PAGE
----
Even though it had been raining when we left Siena only thirty minutes ago, the strong heat in Montalcino burned away all the water until very quickly there was steam rising from the road. The grapes had a good drenching and now had a moment to ripen under the intense sun. I took my coat off and walked over to the other side of town, which was mostly in shadow. Like most of this renaissance landscape, for the vineyards on the hillside it is about light and shade. The vineyards follow down from the top of the hill from all sides, each face the sun from sunrise to sunset in their own way.
Just from the change in weather from drenched to heat, it is easy to see how the grapes love this weather.
When there is an exceptional vintage pronounced by the Consorzio it is worth taking notice. The recent release of the 2010 vintage is one of these exceptional vintages where perfect conditions were met across most of the vineyards – north, south, east and west. But how was the 2013 vintage? The Consorzio awards stars for each vintage and considers 2013 as a 4-star vintage for Brunello di Montalcino.
2013 Rosso di Montalcino
The 2013 Brunello di Montalcino has yet to be released, but to get an idea of the vintage it is possible to taste the 2013 Rosso di Montalcino that were released last year. The basic rationale behind the Rosso di Montalcino is to have something to drink while the Brunello is still in the barrel. Some may even be described as a small taste of the vintage of the upcoming Brunello.
It was not always this way (and sometimes it still isn’t). Over the past seven years, there has been a marked improvement in the Rosso made with the same requirement of the 100% Sangiovese as Brunello di Montalcino. The Rosso seems to have been given more attention in its own right rather than as an after-thought to the Brunello.
There are lots of discussions in town (and drama) behind this regarding appellation laws but it can be said that the rise of quality in Rosso di Montalcino has happened to coincide with the post-2008 global recession and the drop-off in bling buyers for expensive Brunello. Some winemaker’s have wizened up to the demand for this “baby Brunello”. Not that I like this term. With its own DOC, it can be seen as its own wine.
We stocked up at the local wine shop on as many 2013 Rosso di Montalcino as we could carry. These four wines, below, are some of the better ones from what we tried (if you would like to see more of the wines we tasted in Tuscany, go to my Delectable page).
In particular, the 2013 Sesti Rosso di Montalcino:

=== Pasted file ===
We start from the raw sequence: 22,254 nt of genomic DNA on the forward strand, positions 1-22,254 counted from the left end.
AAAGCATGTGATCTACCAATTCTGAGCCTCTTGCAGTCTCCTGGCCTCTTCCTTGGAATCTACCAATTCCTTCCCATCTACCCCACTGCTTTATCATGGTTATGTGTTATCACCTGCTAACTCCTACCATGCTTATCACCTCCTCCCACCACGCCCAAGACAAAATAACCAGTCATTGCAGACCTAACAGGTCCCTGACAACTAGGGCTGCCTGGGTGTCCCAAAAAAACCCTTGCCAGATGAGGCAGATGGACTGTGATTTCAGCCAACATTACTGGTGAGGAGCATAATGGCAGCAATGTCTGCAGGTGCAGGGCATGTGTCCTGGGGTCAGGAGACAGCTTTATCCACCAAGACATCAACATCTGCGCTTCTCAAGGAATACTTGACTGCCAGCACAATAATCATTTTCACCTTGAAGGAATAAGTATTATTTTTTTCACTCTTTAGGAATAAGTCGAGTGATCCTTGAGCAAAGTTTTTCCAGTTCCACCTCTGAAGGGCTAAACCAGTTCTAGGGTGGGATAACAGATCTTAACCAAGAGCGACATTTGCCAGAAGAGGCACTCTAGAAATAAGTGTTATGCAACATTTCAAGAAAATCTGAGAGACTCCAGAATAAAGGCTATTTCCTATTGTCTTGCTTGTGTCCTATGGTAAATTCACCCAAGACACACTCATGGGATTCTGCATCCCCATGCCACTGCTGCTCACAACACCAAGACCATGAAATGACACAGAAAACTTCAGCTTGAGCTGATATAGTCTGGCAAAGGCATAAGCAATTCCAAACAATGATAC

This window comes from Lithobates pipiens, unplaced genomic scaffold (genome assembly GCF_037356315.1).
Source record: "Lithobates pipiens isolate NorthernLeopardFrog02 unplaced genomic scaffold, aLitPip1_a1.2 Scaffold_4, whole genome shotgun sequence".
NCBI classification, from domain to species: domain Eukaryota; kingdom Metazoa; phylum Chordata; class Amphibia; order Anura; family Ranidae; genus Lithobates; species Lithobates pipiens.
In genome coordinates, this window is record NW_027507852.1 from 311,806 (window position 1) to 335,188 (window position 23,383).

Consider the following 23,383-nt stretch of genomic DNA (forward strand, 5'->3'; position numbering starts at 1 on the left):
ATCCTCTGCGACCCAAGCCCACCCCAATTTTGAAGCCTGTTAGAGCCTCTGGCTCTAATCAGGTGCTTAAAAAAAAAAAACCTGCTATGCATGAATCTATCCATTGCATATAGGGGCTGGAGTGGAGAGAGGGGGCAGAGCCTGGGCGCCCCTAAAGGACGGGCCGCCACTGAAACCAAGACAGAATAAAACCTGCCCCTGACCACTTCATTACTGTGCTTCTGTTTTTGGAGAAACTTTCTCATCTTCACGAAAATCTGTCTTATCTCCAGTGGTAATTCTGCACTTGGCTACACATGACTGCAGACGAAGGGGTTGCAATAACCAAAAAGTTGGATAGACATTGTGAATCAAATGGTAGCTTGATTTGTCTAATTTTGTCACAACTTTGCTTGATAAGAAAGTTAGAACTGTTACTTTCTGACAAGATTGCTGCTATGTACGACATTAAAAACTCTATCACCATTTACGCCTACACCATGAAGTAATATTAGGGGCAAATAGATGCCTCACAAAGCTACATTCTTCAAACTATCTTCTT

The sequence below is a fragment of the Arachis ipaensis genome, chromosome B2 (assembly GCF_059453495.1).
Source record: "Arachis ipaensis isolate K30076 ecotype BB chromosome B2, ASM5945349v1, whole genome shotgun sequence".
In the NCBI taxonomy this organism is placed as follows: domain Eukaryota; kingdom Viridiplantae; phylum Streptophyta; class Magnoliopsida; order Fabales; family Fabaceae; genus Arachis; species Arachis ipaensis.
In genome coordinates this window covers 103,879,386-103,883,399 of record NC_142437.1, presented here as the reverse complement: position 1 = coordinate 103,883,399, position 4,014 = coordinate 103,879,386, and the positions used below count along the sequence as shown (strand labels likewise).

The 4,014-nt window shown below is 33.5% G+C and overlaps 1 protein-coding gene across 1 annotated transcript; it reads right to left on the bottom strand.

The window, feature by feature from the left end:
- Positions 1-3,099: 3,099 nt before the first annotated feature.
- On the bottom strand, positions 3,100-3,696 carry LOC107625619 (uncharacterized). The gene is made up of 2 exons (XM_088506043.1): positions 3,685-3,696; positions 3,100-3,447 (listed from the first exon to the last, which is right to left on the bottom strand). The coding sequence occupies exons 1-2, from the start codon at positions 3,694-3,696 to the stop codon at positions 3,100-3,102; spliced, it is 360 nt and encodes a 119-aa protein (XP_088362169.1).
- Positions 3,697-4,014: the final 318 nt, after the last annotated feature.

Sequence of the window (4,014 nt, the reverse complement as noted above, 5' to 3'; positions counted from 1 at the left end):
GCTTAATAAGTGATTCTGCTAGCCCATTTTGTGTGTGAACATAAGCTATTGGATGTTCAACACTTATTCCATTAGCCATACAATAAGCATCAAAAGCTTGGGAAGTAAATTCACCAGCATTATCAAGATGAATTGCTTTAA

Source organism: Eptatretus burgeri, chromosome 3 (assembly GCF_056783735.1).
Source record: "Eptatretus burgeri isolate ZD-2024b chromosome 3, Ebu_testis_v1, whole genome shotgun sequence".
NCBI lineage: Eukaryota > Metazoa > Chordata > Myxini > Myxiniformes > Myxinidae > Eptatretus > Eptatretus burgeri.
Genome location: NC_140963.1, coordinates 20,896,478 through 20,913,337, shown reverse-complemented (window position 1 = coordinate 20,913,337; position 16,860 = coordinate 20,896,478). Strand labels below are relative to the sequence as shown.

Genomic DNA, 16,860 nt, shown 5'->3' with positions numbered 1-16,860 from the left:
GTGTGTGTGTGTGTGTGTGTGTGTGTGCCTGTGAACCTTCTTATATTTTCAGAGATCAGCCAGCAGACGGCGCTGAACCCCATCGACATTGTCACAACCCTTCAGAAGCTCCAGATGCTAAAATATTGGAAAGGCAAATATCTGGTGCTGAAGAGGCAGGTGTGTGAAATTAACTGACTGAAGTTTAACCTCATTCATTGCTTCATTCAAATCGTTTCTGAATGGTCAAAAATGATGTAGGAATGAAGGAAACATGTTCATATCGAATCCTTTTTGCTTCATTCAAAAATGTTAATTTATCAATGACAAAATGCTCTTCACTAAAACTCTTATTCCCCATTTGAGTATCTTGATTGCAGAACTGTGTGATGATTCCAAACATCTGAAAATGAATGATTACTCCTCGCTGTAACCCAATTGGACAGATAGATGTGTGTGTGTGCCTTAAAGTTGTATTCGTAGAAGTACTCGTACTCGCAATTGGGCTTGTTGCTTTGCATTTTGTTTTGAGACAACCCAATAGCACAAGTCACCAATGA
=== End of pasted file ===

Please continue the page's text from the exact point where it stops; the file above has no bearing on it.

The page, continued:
Sesti (Castello di Argiano) Rosso di Montalcino 2013
This is a journey, don’t rush it. Transparent dusty rose colour, delicate flavours, fine structure, perfect balance of luxury and quiet Tuscan simplicity – excellent length of a few minutes. Doesn’t get much better for a 2013 Rosso di Montalcino (9.4/10)
Poggio San Polo Rosso di Montalcino 2013
Edgy wine, a punk at the church. Orange skin studded with cloves. For those who live peeling plums then eat the skin. It settles down after an hour and integrates to become a pleasant drink – not too much acidity, not too much rich fruit. (8.8/10)
Azienda Agraria Lisini Rosso di Montalcino 2013
Loads of approachable sweet red berry fruit, stewed summer strawberries and a hint of dried spice (and later, almonds and blood orange). Great example of Rosso di Montalcino. Good fun. (8.8/10)
Agostina Pieri Rosso di Montalcino 2013
This is about as decadent as an easy-drinking can get – think modern smooth edges. This could be the result of the vintage. Ripe sweet and rich fruit with very fine tannins. Not hugely complex but satisfying, nevertheless. (8.9/10)
Where to eat in Montalcino
If you are visiting Montalcino to taste Brunello di Montalcino and try local dishes, go to Osteria Porta Al Cassero on the edge of town. Park in the car park, pass the fort and it is in front of a small park. Whenever I am in Montalcino I have at least one dinner here at this small place, and on the weekends is reassuringly filled with Italian families taking out their grandmothers (and an Italian grandmother is not easy to please when it comes to food). They have typical hearty Tuscan dishes that feature beans, wild boar or ragu but they also have the local pasta called pinci (or pici in Siena) – hand-rolled, uneven-shaped pasta made without eggs. The wine list featuring wines from Montalcino is always interesting and well priced – we had the Pieri Agostina Brunello di Montalcino 2010 at a lower price in the restaurant than the retail price in the UK. They also have a good selection of wines by the glass featuring some of the more well-known names such as Banfi Brunello di Montalcino as well as smaller wineries not seen as much.
Continued from: Part 1: After the Rain: Time out in Tuscany